What were you like when you arrived at Columbia?
One word: innocent. Another word: dumbstruck. My four kids never believed this — between them we may have visited every college in America — but I arrived for freshman orientation without ever having stepped foot on the Columbia campus. On the way from L.A. to New York I stopped to see a friend in South Dakota. I’ll always remember being in the basement of Del’s home in Ipswich, watching Saturday Night Live with his 14-year-old son. He couldn’t believe I was going to be living in New York, and I couldn’t either.
My aunt drove me from Long Island to 116th and Broadway on a typical August day — about 100 degrees and 100 percent humidity. I eventually dragged my bags to McBain. Later that night, I remember walking onto campus and seeing a kid doing a line of coke off a retaining wall in front of Carman. So at the end of day one I was no longer innocent but I remained dumbstruck.
What do you remember about your first-year living situation?
My roommate Dave had just one album, the soundtrack to Nashville. We played it a lot on my quadraphonic record player. I’d shipped that thing by Greyhound Express. It weighed a ton, and when I picked it up at the Port Authority I was too cheap to even think of bringing it back to campus in a cab. So I lugged it on the subway. I’m a little disappointed that I’m not in the background of a scene in The Deuce, because me and my giant “portable” stereo system would have fit right into the surreal swirl of 42nd Street that show captures so well.
What class do you most remember and why?
I took an American religious history class at Barnard with Theodore Gaster. He was quite old then. And quite curmudgeonly. And quite brilliant. At the start of almost every class, somebody would have to rap on his office door to wake him up to come teach. Once he got going, though, it was as if we were studying the Great Awakening with someone who lived through it. His father had been the chief rabbi of Great Britain in the early 20th century; Gaster himself had written The New Golden Bough, an abridged update of a classic encyclopedia of mythology and folklore. He was a thundering lecturer, and I recall both being terrified to ask questions and gratified once I did.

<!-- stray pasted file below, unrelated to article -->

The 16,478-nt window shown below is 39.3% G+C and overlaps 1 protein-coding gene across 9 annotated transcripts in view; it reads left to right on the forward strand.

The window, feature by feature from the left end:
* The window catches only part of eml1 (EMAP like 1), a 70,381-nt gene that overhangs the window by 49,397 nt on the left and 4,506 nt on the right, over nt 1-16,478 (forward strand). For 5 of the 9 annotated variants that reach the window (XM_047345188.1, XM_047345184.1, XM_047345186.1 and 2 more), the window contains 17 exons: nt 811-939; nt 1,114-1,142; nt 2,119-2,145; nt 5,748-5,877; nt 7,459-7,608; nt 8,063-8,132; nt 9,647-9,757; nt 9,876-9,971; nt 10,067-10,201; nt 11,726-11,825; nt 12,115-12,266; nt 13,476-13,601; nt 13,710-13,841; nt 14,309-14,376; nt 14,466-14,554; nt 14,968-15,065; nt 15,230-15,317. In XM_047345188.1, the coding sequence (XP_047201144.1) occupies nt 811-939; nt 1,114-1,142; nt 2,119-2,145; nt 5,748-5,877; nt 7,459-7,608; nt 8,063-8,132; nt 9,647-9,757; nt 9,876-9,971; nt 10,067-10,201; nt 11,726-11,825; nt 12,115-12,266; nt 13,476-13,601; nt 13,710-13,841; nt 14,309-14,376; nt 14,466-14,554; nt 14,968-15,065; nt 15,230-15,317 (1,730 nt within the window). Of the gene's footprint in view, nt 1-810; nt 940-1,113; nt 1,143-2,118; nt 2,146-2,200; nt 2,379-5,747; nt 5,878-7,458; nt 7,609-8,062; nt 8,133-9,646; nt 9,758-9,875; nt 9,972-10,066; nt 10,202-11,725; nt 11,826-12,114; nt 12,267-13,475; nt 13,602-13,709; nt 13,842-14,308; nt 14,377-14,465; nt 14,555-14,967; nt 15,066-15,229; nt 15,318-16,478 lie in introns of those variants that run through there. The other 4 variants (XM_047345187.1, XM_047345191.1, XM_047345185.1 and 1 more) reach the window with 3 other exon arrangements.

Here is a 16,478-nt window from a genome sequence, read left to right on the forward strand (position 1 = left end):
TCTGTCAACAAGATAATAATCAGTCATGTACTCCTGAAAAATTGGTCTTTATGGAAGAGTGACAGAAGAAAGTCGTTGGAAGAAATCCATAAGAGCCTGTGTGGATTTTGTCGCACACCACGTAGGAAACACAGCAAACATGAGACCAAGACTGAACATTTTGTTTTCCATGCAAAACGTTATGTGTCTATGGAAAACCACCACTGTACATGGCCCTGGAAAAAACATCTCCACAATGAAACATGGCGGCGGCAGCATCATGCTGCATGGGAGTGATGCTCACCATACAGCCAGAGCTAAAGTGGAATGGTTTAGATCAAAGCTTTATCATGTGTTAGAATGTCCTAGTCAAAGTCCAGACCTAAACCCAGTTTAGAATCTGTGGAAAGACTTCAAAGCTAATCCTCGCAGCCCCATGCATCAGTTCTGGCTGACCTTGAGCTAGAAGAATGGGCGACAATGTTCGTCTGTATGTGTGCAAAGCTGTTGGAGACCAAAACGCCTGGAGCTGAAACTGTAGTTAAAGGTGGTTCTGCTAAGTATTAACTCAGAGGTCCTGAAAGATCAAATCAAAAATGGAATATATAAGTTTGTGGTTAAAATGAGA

Did you have a favorite spot on campus, and what did you like about it?
Nerd alert: I have very fond feelings for the College Reading Room in Butler Library. I spent a lot of hours there, and coming out of that warm room on a cold night to see the campus in all its symmetrical splendor imbued Columbia with a little grandeur in those Son-of-Sam, stay-out-of-the-park, graffitied-subways, Bronx-is-burning years.
What, if anything, about your College experience would you do over?
One of two things: I would have landed that one drunken punch that missed. Or I would have planned my history major a little more thoughtfully. Having spent my career as a journalist, writing first drafts, I’d have benefited from an exposure to the art and craft of historiography. That said, it’s not too late.